Melanin does more than just protect against sun damage. It’s in our eyes and ears, a variant is used in our brain as a neurotransmitter, and apparently it also helps large birds fly.

A Corvid for Halloween

I was reading a story on NPR and I learned something interesting:

A lot of the colors in plants and animals come from pigments, colored chemicals that absorb certain wavelengths of light. Many pigments are useful in other ways — granules of melanin, for example, help keep bird feathers strong, and help protect human skin from the sun. Chlorophyll is a chemical that helps plants trap light for photosynthesis; it also makes them look green.

Melanin helps make feathers strong. It’s why large birds have black wing tips.

By far the most common type of pigment in bird feathers are the melanins. Melanins of different types impart black, brown and other earthy tones to a feather [....]

Besides providing color to feathers, melanin has another important function in birds. The presence of melanin grains strengthens the feathers. You can probably think of a number of large birds that have black wing tips. Northern Gannets, Snow Geese, Tundra Swans, White Ibis, Wood Storks, American White Pelicans, and Swallow-tailed Kites are good examples. For a flying bird, the outer feathers of the wing experience the most stress during flight. The birds above are not close relatives. All of them have evolved black-tipped wings to reduce the wear on their outer wing feathers. The presence of similar structures in unrelated species is called convergence; black wing tips are an excellent example of convergence.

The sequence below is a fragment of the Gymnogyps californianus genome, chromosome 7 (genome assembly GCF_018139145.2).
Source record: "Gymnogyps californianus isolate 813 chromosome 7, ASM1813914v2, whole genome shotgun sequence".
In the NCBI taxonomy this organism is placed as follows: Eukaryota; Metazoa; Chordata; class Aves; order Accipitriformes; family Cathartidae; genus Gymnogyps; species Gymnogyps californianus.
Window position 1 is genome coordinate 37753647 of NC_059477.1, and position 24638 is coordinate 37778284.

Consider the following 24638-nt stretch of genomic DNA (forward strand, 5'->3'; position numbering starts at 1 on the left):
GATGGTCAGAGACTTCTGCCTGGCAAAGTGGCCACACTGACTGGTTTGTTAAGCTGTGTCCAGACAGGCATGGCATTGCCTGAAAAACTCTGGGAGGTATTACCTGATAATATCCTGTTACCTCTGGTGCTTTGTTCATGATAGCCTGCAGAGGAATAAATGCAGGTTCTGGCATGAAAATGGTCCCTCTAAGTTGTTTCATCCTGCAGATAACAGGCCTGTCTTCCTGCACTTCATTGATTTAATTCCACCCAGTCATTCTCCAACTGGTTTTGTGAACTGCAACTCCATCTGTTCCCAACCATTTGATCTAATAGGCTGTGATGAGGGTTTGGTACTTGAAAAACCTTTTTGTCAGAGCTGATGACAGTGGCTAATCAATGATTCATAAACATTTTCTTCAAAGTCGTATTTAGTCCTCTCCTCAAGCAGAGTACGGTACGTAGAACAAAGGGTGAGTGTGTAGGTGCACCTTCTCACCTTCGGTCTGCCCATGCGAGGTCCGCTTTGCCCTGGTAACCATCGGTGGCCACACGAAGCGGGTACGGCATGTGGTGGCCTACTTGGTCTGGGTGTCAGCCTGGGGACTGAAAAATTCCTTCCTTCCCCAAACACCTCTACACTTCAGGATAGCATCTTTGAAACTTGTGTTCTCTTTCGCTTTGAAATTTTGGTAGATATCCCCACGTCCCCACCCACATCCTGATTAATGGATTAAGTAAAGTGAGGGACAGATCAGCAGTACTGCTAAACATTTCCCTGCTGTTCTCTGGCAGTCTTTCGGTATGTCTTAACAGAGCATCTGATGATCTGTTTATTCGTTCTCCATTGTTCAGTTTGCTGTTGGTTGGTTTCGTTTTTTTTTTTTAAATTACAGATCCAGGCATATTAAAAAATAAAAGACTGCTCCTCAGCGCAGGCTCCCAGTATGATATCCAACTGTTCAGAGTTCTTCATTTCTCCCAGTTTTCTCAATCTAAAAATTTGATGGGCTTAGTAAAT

Seagulls weren’t listed, but look at those tips!

But that’s not all! Melanin also helps protect against bacteria.

Melanin has been shown to protect feathers from microbial degradation that might, for example, hinder flight or mate attraction. Most studies have focused on the physical resistance to degradation that melanin provides.

I have other links, but they mostly say the same things.

I already knew that melanin was useful for protecting against damage from the sun, and I knew that we use it in our eyes and ears, but I did not know that it’s also sometimes used to provide structural integrity.

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I’m sharing this because I decided to try and post more (this is Sabriel with a Halloween name change) and because I attach sentimental value to random things.

(Now you can look at birds in the sky, see their black and brown wings, and know that melanin is giving them the strength to fly.)

I hope this isn’t weird, but if I had more melanin in my skin I would love the shit out of that. I still think it’s cool.

Bonus Trivia: Flamingos are only pink because they eat shrimp

I think I learned this at the zoo when I was like nine years old? NPR reminded me.